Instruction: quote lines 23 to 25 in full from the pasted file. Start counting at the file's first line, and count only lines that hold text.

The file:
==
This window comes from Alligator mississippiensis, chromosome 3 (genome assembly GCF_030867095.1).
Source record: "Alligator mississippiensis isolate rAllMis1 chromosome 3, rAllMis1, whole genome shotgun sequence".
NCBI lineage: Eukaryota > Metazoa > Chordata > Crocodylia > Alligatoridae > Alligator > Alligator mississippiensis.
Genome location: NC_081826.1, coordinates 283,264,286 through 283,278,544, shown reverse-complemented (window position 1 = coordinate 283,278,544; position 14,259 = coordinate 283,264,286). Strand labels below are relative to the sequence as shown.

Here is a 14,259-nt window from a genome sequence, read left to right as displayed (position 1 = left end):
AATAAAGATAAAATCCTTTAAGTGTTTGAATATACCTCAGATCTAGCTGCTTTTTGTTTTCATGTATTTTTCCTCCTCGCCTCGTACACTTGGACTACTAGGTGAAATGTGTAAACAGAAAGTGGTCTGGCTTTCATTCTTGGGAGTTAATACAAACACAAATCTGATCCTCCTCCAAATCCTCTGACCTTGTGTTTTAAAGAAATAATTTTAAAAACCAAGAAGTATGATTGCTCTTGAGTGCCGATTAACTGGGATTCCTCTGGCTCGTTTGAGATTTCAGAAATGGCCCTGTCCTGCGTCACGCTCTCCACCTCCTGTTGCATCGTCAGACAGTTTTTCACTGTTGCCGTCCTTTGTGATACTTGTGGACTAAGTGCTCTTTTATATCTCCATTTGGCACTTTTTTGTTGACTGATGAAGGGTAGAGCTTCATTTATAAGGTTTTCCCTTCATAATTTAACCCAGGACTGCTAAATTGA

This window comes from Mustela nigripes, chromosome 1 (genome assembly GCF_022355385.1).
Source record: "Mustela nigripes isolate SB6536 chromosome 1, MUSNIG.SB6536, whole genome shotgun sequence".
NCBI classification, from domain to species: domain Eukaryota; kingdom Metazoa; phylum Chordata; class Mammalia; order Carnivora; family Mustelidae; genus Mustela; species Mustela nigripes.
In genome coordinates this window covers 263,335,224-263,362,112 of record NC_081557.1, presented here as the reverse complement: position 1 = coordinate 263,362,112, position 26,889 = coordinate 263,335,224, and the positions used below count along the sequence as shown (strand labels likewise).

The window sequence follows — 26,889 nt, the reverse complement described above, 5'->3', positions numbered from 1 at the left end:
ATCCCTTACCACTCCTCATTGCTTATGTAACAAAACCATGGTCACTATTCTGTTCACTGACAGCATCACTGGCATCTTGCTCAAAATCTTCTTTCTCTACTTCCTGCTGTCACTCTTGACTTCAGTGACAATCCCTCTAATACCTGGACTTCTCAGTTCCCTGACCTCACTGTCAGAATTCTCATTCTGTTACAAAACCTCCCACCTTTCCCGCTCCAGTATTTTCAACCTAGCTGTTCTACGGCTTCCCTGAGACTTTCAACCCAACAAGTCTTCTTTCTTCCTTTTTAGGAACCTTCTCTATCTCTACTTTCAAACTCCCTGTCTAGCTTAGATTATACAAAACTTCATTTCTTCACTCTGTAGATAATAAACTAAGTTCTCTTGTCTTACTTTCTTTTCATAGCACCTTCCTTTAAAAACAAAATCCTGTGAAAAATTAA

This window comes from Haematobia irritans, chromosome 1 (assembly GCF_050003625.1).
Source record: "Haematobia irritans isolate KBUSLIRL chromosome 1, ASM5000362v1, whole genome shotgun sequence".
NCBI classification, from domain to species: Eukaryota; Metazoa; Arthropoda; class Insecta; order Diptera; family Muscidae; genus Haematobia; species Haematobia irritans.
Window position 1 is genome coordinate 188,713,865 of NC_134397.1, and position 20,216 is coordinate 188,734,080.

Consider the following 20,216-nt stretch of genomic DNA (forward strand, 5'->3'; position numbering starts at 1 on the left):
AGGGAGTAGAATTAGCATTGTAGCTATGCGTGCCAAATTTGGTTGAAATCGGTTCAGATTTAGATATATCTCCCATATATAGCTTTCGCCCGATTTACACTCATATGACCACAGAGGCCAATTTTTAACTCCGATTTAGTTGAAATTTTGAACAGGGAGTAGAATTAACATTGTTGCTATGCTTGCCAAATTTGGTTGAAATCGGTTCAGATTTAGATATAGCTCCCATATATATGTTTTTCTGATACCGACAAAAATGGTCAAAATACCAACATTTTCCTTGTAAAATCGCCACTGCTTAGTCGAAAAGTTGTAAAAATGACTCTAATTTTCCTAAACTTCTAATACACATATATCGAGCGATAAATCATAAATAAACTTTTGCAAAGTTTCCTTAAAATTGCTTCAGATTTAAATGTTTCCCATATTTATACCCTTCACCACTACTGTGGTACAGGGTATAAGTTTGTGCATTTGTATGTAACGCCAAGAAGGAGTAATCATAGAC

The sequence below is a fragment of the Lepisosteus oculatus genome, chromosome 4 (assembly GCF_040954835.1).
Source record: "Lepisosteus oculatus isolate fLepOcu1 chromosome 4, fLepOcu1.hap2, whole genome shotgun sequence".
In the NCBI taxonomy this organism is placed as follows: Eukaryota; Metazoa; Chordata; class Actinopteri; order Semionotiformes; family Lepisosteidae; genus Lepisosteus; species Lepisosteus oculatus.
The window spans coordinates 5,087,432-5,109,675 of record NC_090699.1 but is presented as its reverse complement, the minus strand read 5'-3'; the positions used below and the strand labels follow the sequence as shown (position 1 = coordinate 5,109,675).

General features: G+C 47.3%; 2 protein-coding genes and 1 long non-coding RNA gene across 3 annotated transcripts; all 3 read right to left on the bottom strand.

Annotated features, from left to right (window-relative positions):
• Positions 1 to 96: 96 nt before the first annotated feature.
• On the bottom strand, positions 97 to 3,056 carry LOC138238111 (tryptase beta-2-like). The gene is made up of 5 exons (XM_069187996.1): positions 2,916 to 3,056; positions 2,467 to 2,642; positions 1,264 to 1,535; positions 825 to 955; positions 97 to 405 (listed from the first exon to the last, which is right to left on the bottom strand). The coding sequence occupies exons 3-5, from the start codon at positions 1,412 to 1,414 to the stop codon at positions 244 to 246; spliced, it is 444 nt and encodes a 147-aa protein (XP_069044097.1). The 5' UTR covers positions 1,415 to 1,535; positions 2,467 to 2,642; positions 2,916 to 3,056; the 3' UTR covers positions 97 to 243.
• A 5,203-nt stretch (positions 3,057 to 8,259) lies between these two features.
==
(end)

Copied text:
General features: G+C 47.3%; 2 protein-coding genes and 1 long non-coding RNA gene across 3 annotated transcripts; all 3 read right to left on the bottom strand.

Annotated features, from left to right (window-relative positions):
• Positions 1 to 96: 96 nt before the first annotated feature.